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How to communicate after a contentious divorce... Following a contentious divorce and custody battle, there are often high emotion and tensions between the parents. Research shows that constant and chronic conflict between the parents negatively impacts the children. The children sense their parents anxiety in their voice, their body language and their parents behavior. Here are some suggestions from Dean Stacer on how to avoid conflict.
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Author Topic: Failing to see reality...  (Read 1151 times)
Skippy
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What is your sexual orientation: Straight
Posts: 649


« on: June 14, 2006, 09:43:09 AM »

I have seen the numerous pictures of X that he has posted on personal ads.  Seeing these pics was helpful to me - I saw how hard the ex was trying to sell himself, and I had fun snickering at the ex's balding head/accompanying camouflage hairstyling and at the hilarious poses he struck in these staged photos.

         

We all talk about how we failed to see "reality" in our BP relationships... .and that is true.  "We were duped".  "We'll never do that again"... .the mantra of bpdfamily.

Do you feel you are fully seeing "reality" in your life today? If not, worry.

I read many posts like the one above.  Many. 

I even had a similar reaction to seeing the X on-line... .wow! she was talking about her love of Europe and all the places she ventured to (I took her on one of my many business trips there - it was her only time out of the state), there were photographs on the site that I took, but with different stories attached, she spoke of her favorite literature (two books I gave her that she never would read - until I finally started reading excepts outloud in the car on long trips...   I'd have whole family read pages outloud... .they loved it).  My initial reaction was "incredulous".

But I thought about it.  Maybe Skippy still doesn't get it.

I showed the ad to someone that I asked for an honest, honest assessment.  He said, it seemed pretty normal for Internet dating site - there are certain norms in resume writing - there are norms on Internet site - this was all within the acceptable norms and no-one would be appalled at all.  Well, of course, Skippy knows that! 

Reality.  I didn't face it in the relationship (OK, I was blind sighted).  But many of us have a hard time facing it now - isn't just more of the same?

I asked the little Skip-lets. They said "Hurt, despair, venting" is no better a justification now than "blind sided, naive , in love" was back then.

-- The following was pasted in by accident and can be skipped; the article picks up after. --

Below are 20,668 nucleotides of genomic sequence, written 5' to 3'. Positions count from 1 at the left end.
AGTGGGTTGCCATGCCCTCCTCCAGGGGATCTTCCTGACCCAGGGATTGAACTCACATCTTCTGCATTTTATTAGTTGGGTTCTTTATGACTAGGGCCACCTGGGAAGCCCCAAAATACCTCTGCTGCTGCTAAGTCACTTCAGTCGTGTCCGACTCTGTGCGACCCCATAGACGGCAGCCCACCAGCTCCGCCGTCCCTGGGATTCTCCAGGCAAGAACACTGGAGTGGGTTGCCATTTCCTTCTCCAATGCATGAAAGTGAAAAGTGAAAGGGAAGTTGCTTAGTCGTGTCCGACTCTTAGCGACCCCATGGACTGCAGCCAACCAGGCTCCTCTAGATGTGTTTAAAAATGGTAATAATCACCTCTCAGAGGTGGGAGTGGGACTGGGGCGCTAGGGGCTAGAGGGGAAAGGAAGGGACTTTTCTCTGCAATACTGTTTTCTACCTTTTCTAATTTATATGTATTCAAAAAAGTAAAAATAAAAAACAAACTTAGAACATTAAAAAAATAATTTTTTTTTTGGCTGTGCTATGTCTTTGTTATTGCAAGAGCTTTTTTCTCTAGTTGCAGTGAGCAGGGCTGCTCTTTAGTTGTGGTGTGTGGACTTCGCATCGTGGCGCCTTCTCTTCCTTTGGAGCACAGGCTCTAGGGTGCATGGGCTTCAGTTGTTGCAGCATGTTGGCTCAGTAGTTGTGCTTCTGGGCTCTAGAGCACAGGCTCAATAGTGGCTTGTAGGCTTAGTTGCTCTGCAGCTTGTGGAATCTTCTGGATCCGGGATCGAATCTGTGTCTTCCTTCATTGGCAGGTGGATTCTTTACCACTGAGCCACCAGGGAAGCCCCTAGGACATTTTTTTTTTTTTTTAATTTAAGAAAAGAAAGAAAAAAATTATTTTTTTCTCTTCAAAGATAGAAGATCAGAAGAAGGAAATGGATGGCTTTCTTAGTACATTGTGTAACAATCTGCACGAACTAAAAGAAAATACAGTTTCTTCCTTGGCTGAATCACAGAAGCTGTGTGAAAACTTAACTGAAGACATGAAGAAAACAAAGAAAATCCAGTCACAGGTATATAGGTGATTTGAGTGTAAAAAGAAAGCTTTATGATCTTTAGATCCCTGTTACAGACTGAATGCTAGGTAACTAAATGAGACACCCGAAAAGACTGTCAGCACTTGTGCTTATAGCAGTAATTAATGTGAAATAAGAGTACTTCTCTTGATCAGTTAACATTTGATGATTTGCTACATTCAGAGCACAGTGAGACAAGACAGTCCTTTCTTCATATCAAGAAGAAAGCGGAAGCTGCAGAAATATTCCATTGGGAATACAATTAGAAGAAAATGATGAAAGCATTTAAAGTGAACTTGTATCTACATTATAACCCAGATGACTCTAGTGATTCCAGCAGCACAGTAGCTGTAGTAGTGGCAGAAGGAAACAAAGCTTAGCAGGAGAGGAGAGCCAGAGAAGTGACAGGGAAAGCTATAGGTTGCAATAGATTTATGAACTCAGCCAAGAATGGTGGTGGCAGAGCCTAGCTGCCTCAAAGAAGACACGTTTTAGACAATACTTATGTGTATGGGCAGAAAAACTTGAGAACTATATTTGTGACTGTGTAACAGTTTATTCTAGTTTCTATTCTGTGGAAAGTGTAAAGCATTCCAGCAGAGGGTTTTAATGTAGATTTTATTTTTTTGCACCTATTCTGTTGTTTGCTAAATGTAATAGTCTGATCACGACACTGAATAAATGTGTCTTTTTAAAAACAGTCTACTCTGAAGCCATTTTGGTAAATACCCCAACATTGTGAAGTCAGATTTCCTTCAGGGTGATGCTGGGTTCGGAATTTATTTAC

Skip-lets said there is a lot of talk about missing red flags.  But in many cases now, the green and yellow flags are getting missed.

Isn't facing reality the key to our recovery?

Isn't all this talk about how the Xs are "deranged" and destined to fail a false reality... .a false sense of comfort?

They almost worked it with us.  We hung in there.  We adored them in many cases.  We were not all in a drug induced state... .there was a basis for a relationship but a very significant flaw, deeply hidden in some cases, that surfaced out that brought it all down.  The flaw is real.

We painted THEM white.  Now we like to paint THEM black.  They have never been either.

The fact that our relationships with them failed should be enough for us to let go and move on.

Everything they do going forward is not "flawed".  And the may very well find a person with the opposing energy that could actually survive, maybe in thrive with them.  Maybe their BP will tame.  Maybe they will topple 4 more loving relationships and grow old alone in a trailer outside of town.

But isn't it true that once we are out - trying to find solace in the fact that there life will fail is the biggest false reality of all.

Skippy had expresso this morning.

Skip
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lennic
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« Reply #1 on: June 14, 2006, 12:21:52 PM »

But isn't it true that once we are out - trying to find solace in the fact that there life will fail is the biggest false reality of all.

I don't know Skip, if that is what the majority of us NONs do. I know I don't wish it for sure but I have learned enough about this personality disorder and it's tangents, to find basis for worry.

Remember those "Fun Houses" in the traveling Carneys. They had wierd mirrors and tilted rooms and winding halls that went back on themselves. While I was in there it was fun,,a little scary and very different from the world outside. I entered for that.  And the builders of it skewed my perspectives equal to the 50 cents I paid on entering.